Gaming execs: Join 180 select leaders
from King, Glu, Rovio, Unity, Facebook, and more to plan your path to global domination in 2015. GamesBeat Summit
is invite-only -- apply here
. Ticket prices increase
on March 6 Pacific!
Microsoft has just released an update on its Xbox.com website that explains how games licensing will work for its Xbox One next-gen console. The company officially denied that it will have any fee to trade or resell games, but it will permit third-party publishers to charge one if they want.
Microsoft will also permit players to loan games, but the process is laced with restrictions. Renting games is also out, but Microsoft claims it wants to work with partners to potentially offer that in the future.
“Today, some gamers choose to sell their old disc-based games back for cash and credit,” reads the Xbox Wire website. “We designed Xbox One so game publishers can enable you to trade in your games at participating retailers. Microsoft does not charge a platform fee to retailers, publishers, or consumers for enabling transfer of these games.”
That’s Microsoft’s position, but third parties are free to do whatever they want.
“Third party publishers may opt in or out of supporting game resale and may set up business terms or transfer fees with retailers,” reads the website. “Microsoft does not receive any compensation as part of this. In addition, third party publishers can enable you to give games to friends. Loaning or renting games won’t be available at launch, but we are exploring the possibilities with our partners.”
That last part about loaning and renting games applies only to companies like GameFly. Friends can loan their games to one another, according to Microsoft. In fact, Microsoft is actually making it very easy to share digital games with your family.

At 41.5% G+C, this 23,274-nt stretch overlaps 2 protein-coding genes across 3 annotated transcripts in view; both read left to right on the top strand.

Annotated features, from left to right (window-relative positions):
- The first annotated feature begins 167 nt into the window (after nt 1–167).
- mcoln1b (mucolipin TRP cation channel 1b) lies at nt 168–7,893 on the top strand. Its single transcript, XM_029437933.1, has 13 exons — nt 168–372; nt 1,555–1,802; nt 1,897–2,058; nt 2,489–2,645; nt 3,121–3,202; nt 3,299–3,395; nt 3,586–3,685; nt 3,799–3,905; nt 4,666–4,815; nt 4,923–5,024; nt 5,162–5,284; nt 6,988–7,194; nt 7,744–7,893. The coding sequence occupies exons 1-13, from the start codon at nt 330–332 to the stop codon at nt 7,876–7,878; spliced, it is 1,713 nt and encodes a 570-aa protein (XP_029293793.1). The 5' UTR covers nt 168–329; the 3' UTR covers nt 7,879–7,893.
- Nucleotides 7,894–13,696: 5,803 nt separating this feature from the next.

“Xbox One will enable new forms of access for families,” reads the post. “Up to 10 members of your family can log in and play from your shared games library on any Xbox One. Just like today, a family member can play your copy of Forza Motorsport at a friend’s house. Only now, they will see not just Forza but all of your shared games. You can always play your games, and any one of your family members can be playing from your shared library at a given time.”
As open as that seems, the company has other restrictions for loaning games. For example, you can only give games to people who have been on your Xbox Live friends list for at least 30 days, and each game can only be given once. (We don’t know if this applies to all Xbox Live members or just Gold members with paid Xbox Live subscriptions.)
Also, the aforementioned trade-ins only work at “participating retailers.” That could cut out independent game stores or Craigslist and eBay sellers.
That is not the equivalent of a physical game.
Also, Microsoft warns that it could start charging a fee at some point in the future … if it feels like it:
As we move into this new generation of games and entertainment, from time to time, Microsoft may change its policies, terms, products and services to reflect modifications and improvements to our services, feedback from customers and our business partners or changes in our business priorities and business models or for other reasons. We may also cease to offer certain services or products for similar reasons.
In the months ahead, we will continue to listen to your feedback as we meet with our partners in the ecosystem to bring additional detail about our policies.
We are excited about this new generation of games and entertainment and look forward to sharing more news with our fans.
Microsoft is obviously attempting to clarify a very confusing new model for acquiring and “owning” games. The company answered a lot of the lingering questions, but this is a situation where we’re gonna have to live through it to really understand how it works in the real world (that is, until Microsoft faces the press to answer questions).